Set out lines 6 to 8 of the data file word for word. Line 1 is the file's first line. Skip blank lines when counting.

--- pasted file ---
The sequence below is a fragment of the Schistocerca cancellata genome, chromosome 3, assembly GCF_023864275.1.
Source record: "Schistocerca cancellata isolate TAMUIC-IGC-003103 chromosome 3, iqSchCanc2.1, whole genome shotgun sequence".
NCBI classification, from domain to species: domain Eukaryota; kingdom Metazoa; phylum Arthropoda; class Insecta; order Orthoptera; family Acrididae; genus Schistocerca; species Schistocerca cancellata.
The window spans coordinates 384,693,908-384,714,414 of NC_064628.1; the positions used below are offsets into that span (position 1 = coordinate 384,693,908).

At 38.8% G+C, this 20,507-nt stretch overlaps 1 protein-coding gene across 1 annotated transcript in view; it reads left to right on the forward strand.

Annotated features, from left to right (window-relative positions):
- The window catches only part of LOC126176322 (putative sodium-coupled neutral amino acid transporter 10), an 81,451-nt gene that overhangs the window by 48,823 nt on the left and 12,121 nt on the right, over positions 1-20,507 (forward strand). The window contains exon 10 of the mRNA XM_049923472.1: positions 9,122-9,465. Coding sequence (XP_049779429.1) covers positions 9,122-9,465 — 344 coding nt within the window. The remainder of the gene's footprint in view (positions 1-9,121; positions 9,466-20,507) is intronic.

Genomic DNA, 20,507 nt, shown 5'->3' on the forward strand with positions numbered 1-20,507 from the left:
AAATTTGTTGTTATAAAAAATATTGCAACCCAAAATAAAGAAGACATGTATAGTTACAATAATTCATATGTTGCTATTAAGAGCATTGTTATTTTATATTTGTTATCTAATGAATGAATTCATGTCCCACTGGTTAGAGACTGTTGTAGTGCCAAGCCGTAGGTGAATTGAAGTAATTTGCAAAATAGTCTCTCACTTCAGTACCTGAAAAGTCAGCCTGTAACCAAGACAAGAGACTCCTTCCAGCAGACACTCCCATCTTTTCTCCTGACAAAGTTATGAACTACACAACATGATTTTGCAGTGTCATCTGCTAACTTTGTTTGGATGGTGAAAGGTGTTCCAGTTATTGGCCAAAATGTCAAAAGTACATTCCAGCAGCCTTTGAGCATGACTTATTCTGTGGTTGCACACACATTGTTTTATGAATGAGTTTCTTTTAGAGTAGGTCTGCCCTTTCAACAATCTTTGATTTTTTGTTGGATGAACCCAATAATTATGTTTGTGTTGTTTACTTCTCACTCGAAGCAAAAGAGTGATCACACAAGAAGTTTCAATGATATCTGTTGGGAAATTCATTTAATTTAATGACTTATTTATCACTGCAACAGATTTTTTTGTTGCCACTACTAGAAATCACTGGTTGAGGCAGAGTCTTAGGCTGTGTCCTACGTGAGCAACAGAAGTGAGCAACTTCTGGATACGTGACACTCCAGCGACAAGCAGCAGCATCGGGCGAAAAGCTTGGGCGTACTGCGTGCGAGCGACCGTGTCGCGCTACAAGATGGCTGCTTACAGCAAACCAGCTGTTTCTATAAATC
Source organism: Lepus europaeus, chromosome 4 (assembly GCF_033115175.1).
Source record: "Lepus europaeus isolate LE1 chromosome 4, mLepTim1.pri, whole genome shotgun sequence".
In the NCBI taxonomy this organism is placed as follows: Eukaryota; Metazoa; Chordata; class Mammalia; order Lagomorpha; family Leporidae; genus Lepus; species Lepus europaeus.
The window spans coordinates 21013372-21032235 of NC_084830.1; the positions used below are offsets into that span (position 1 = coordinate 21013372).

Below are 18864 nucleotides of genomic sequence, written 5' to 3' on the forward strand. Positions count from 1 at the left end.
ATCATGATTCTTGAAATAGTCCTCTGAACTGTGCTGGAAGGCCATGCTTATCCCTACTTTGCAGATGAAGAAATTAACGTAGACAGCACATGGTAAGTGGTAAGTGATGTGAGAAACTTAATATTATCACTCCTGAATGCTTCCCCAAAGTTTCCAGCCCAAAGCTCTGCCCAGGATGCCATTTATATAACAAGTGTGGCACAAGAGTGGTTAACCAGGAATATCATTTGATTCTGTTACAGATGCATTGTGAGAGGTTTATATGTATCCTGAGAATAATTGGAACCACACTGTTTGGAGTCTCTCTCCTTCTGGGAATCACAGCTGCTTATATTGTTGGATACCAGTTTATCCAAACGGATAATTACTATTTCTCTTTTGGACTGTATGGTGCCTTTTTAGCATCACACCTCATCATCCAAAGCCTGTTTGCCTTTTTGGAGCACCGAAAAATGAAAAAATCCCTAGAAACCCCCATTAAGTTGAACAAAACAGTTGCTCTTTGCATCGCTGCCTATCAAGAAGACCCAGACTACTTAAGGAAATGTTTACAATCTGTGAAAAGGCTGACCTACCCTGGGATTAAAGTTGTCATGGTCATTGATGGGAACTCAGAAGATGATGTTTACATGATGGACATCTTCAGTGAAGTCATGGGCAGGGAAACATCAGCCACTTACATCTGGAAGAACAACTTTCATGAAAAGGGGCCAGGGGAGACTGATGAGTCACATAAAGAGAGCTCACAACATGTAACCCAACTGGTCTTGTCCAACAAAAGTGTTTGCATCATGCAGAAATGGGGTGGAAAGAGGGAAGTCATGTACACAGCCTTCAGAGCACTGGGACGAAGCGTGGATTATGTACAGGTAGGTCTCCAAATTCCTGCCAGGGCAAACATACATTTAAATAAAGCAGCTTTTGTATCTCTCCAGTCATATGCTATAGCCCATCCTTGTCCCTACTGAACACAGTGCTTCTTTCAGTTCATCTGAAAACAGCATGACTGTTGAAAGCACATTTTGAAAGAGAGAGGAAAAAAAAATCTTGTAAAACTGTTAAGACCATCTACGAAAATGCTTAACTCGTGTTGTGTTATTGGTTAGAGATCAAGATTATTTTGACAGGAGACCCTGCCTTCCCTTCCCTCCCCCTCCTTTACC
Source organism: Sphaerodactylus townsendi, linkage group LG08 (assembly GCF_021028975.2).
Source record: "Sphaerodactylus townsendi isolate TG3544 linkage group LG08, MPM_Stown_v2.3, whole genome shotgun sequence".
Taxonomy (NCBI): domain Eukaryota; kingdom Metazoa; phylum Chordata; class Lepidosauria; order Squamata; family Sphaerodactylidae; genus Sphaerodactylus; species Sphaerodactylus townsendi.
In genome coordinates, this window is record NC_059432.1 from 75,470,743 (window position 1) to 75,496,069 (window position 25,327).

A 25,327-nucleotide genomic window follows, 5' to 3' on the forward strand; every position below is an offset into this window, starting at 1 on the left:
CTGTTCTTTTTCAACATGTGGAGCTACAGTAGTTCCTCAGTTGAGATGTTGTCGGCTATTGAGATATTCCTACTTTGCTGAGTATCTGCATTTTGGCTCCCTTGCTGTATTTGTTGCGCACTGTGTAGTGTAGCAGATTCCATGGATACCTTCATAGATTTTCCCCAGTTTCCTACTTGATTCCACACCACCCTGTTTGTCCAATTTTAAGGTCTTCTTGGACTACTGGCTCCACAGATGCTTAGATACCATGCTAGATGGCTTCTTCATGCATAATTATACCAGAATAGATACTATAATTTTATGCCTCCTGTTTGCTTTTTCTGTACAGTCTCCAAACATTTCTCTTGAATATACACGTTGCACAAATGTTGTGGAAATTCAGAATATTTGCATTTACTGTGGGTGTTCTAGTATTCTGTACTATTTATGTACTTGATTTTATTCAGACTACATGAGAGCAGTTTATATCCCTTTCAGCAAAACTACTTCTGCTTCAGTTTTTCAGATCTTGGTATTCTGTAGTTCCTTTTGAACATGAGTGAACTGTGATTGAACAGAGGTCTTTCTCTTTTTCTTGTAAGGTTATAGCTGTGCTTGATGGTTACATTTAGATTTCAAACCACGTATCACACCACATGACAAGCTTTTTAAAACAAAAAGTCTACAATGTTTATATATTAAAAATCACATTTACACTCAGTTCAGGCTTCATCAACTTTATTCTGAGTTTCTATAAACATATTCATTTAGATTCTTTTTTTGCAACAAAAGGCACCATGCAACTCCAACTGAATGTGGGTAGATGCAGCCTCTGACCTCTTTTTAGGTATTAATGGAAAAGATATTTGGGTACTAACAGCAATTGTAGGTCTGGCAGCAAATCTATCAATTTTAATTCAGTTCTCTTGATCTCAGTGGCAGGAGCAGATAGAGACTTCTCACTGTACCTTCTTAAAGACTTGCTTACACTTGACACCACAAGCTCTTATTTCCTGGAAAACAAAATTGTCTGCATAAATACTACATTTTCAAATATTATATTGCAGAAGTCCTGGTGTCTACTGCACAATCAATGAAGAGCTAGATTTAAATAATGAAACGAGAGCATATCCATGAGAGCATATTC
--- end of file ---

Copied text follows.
Annotated features, from left to right (window-relative positions):
- The window catches only part of LOC126176322 (putative sodium-coupled neutral amino acid transporter 10), an 81,451-nt gene that overhangs the window by 48,823 nt on the left and 12,121 nt on the right, over positions 1-20,507 (forward strand). The window contains exon 10 of the mRNA XM_049923472.1: positions 9,122-9,465. Coding sequence (XP_049779429.1) covers positions 9,122-9,465 — 344 coding nt within the window. The remainder of the gene's footprint in view (positions 1-9,121; positions 9,466-20,507) is intronic.

Genomic DNA, 20,507 nt, shown 5'->3' on the forward strand with positions numbered 1-20,507 from the left: